December Garden To-Do List
“From December to March, there are for many of us three gardens –
the garden outdoors,
the garden of pots and bowls in the house,
and the garden of the mind’s eye.”
– Katherine S. White
1. Protection & Preparation
If you haven’t already, be sure to wrap special trees and shrubs to protect them against critters during the winter. Also, protect certain species that you know are attractive to voles/rabbits/deer, such as arborvitae, fothergilla, and oakleaf hydrangea.
Besides mentally prepping for snow accumulation, don’t forget to physically prepare. Now is a good time to make sure you have proper snow removal tools – Do you need a new scoop shovel? Did your winter boots leak last year? Where is that ice scraper…
Once the snow starts to fly, monitor your garden. It’s peaceful and beautiful when snow piles up, but keep in mind too much can be damaging. Heavy, wet snow accumulations can put stress on the branches, causing them to hang down lower or worse, break! Don your most snow-proof winter clothing and get out there to brush off the snow! Focus on your evergreens, especially arborviate spp. and boxwood spp. are most susceptible. It is best to brush off from the ground up so that you’re not causing more damage batting down at the branches.
2. Winter Pruning
Winter is the perfect time to prune trees and shrubs, especially since all the leaves have dropped it makes it easier to see the structure. Another perk – most pests and diseases that are attracted to open wounds of trees are inactive this time of year, so less chance of infecting your plants!
3. Decorate for the Holidays!
Try making a DIY wreath, reclaimed wood trees, or create some winter container displays this year! Not sure how to make a winter container? Read last week’s blog post here for step-by-step instructions.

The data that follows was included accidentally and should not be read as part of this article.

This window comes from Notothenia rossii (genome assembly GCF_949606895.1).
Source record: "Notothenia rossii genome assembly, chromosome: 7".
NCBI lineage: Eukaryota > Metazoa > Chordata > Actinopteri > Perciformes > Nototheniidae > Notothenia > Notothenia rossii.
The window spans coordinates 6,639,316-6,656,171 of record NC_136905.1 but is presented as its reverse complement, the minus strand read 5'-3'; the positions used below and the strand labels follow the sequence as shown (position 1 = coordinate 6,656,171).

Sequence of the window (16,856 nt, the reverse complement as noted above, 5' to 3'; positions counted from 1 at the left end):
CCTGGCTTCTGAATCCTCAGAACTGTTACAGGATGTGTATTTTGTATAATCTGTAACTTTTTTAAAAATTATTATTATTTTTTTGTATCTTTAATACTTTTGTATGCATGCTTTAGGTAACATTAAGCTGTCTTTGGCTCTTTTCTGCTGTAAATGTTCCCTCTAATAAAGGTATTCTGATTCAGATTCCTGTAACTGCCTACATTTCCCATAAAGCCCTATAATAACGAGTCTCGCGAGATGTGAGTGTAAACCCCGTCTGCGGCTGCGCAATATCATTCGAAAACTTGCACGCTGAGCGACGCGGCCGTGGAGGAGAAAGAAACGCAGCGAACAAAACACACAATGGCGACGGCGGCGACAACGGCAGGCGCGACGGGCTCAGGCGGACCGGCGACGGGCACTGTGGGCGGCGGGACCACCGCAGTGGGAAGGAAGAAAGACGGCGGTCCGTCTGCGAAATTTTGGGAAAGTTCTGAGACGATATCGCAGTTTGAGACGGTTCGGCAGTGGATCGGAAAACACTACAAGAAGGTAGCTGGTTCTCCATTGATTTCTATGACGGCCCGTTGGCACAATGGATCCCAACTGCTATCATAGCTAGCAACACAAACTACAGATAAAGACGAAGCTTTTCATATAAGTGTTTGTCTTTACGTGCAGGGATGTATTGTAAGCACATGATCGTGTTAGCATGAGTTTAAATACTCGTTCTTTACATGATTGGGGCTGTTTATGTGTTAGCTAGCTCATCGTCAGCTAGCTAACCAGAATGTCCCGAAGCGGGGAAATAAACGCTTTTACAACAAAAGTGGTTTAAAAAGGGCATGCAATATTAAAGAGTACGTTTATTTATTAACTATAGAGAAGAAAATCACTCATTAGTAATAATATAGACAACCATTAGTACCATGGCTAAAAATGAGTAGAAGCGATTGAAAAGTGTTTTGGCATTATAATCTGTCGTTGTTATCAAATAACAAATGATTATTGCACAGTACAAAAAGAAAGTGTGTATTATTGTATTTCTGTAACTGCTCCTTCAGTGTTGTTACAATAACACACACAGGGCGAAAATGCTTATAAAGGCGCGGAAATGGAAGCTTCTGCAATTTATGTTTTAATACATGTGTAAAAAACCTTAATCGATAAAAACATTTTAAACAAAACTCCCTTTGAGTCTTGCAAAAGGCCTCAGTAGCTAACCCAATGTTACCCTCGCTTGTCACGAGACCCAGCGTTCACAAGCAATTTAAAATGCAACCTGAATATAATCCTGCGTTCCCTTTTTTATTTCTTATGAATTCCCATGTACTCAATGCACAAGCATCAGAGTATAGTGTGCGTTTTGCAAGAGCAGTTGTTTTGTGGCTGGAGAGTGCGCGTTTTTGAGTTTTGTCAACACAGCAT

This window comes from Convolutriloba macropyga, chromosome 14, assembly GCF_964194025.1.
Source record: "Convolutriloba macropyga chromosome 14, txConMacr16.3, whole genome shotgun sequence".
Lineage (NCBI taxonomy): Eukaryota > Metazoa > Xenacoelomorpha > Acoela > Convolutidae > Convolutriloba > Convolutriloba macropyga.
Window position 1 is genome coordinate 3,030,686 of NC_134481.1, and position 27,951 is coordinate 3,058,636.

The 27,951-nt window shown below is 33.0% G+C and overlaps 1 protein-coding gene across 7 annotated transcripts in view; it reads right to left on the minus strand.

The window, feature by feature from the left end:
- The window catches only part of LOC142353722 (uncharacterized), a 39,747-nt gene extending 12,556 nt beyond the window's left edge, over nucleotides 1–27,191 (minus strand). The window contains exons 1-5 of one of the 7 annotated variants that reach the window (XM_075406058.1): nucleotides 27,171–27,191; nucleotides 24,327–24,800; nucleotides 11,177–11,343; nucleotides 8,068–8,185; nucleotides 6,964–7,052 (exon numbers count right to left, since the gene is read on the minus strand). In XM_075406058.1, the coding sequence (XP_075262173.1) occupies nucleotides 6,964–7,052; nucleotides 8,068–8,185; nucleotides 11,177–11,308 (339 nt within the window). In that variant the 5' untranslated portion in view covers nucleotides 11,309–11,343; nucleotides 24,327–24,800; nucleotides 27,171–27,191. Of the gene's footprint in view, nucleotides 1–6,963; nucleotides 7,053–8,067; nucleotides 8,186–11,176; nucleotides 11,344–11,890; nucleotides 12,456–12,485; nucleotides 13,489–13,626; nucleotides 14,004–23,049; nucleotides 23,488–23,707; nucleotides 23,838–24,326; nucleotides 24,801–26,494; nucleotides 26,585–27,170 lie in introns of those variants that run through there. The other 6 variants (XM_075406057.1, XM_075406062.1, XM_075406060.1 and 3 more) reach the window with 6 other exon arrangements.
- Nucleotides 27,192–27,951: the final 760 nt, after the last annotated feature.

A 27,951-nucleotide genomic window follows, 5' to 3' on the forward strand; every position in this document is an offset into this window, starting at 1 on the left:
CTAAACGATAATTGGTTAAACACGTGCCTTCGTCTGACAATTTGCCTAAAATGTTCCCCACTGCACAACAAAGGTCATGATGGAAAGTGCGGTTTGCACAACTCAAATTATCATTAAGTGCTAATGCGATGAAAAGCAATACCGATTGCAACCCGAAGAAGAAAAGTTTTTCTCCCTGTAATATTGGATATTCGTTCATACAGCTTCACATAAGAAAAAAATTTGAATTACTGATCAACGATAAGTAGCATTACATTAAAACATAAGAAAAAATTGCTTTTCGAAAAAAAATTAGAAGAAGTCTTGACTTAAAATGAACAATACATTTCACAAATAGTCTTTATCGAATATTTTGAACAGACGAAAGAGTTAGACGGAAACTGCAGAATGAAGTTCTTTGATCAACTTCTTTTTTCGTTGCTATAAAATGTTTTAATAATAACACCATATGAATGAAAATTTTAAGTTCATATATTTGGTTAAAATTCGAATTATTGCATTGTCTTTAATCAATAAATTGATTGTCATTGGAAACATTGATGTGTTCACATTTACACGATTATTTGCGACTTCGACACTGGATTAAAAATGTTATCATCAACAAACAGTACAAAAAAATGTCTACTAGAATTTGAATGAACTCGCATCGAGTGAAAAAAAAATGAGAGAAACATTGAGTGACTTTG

4. Switch to Indoor Gardening Activities
Take an educational class from UW-Extension, they have an excellent 2017 Green Thumb Gardening Series!! There are plenty of workshops and classes to choose from at Olbrich Botanical Gardens too. Lots you can do to keep you active and thinking about your garden all winter long!
5. Choose a New Book!
Bored with your winter surroundings already? Grab a new gardening book and start gathering inspiration for next year! Pinterest is also a fun place to see lots of ideas and pin photos to save for spring. Here a quick list of a few of our favorite gardening books –
- Growing the Midwest Garden by Edward Lyon (former director of the Allen Centennial Garden, get your copy here)
- Vintage Wisconsin Gardens: A History of Home Gardening
- by Lee Somerville (from the WI Historical Society Press)
- Garden Wisdom: Lessons Learned from 60 Years of Gardening (another good one about vegetable gardening from the WI Historical Society Press)
- Hot Plants for Cool Climates: Gardening With Tropical Plants in Temperate Zones by Dennis Schrader (pick it up here)